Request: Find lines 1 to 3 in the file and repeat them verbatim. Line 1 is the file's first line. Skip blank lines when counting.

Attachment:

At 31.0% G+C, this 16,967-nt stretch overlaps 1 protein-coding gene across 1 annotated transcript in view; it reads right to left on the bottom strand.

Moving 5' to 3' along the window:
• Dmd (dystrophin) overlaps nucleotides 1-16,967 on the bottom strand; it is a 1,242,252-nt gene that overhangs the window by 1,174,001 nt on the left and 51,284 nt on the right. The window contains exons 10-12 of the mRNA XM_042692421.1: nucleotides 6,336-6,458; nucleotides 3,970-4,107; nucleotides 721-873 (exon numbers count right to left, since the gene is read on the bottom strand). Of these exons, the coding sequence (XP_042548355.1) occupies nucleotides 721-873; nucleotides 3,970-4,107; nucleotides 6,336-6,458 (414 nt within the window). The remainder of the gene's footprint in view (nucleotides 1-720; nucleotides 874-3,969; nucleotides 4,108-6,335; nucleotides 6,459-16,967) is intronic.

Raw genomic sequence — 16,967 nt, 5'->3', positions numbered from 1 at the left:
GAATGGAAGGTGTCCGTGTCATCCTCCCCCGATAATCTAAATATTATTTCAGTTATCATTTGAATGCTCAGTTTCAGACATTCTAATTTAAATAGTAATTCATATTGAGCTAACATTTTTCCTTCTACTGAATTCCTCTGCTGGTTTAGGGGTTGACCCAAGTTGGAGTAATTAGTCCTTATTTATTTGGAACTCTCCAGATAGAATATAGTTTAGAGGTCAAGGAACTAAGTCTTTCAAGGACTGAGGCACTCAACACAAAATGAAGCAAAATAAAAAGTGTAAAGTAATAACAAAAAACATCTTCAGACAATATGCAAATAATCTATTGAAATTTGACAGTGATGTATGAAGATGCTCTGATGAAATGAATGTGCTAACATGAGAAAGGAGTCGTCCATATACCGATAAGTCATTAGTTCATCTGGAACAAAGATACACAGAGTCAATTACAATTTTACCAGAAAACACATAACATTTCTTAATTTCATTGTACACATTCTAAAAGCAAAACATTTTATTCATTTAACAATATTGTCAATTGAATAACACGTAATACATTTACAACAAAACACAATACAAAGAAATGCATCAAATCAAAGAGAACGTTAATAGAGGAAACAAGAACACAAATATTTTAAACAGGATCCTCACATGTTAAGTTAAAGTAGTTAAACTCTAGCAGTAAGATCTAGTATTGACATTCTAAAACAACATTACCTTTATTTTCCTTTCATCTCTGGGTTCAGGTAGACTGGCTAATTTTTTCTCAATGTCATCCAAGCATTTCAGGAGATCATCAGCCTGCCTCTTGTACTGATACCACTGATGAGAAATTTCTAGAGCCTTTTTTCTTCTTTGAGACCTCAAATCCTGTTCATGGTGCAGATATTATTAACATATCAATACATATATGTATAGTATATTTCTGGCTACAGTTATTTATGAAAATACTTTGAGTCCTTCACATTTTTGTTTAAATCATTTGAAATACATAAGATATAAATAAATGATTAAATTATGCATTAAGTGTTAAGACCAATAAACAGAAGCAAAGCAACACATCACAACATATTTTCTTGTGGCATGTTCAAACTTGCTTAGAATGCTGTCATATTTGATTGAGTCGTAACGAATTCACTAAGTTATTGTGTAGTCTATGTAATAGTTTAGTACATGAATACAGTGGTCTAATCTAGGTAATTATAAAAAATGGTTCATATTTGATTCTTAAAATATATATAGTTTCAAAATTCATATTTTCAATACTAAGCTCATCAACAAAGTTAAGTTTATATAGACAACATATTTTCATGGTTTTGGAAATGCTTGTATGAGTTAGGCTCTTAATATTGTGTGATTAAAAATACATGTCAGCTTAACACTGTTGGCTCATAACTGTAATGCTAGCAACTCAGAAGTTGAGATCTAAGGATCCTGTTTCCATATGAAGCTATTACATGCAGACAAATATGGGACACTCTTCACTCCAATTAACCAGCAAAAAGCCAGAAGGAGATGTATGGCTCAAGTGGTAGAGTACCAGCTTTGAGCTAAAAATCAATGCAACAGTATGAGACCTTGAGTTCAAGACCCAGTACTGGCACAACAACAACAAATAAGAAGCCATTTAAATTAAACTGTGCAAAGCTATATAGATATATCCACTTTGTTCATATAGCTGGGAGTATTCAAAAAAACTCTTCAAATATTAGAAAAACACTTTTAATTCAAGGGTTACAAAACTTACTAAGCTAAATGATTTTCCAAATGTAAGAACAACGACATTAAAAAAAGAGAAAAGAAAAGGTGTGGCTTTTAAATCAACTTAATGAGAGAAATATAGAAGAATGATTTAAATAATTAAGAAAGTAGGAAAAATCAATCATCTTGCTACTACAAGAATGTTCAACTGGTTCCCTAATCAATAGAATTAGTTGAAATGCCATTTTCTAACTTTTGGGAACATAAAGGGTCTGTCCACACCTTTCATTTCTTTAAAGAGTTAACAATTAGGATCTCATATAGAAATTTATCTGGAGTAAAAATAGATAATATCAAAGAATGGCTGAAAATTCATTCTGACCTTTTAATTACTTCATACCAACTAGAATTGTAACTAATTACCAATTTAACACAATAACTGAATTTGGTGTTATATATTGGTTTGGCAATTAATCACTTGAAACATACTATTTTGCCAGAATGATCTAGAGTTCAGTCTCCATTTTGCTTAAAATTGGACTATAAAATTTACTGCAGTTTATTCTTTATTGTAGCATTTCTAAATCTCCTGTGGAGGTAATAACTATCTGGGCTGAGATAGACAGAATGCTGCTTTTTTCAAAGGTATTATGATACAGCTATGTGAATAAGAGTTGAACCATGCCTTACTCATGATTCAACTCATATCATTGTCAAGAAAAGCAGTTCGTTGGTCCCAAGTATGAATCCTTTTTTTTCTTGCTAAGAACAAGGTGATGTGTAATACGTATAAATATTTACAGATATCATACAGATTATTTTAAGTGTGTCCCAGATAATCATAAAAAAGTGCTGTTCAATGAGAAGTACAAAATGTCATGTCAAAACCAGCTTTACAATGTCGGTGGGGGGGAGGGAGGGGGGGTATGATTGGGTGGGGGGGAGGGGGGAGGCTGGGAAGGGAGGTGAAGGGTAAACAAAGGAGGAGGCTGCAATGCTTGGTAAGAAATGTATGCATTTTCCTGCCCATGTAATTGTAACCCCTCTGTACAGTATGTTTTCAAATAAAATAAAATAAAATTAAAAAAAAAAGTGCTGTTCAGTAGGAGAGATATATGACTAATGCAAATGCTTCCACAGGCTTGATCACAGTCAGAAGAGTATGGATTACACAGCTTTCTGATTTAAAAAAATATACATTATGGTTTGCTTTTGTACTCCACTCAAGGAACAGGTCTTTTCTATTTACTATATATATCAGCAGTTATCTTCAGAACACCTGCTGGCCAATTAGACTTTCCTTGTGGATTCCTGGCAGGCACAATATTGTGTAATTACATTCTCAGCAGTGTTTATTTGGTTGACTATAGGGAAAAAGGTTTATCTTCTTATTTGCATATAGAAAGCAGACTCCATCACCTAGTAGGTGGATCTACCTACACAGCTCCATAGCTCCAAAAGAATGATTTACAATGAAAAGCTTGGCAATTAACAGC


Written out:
At 31.0% G+C, this 16,967-nt stretch overlaps 1 protein-coding gene across 1 annotated transcript in view; it reads right to left on the bottom strand.

Moving 5' to 3' along the window:
• Dmd (dystrophin) overlaps nucleotides 1-16,967 on the bottom strand; it is a 1,242,252-nt gene that overhangs the window by 1,174,001 nt on the left and 51,284 nt on the right. The window contains exons 10-12 of the mRNA XM_042692421.1: nucleotides 6,336-6,458; nucleotides 3,970-4,107; nucleotides 721-873 (exon numbers count right to left, since the gene is read on the bottom strand). Of these exons, the coding sequence (XP_042548355.1) occupies nucleotides 721-873; nucleotides 3,970-4,107; nucleotides 6,336-6,458 (414 nt within the window). The remainder of the gene's footprint in view (nucleotides 1-720; nucleotides 874-3,969; nucleotides 4,108-6,335; nucleotides 6,459-16,967) is intronic.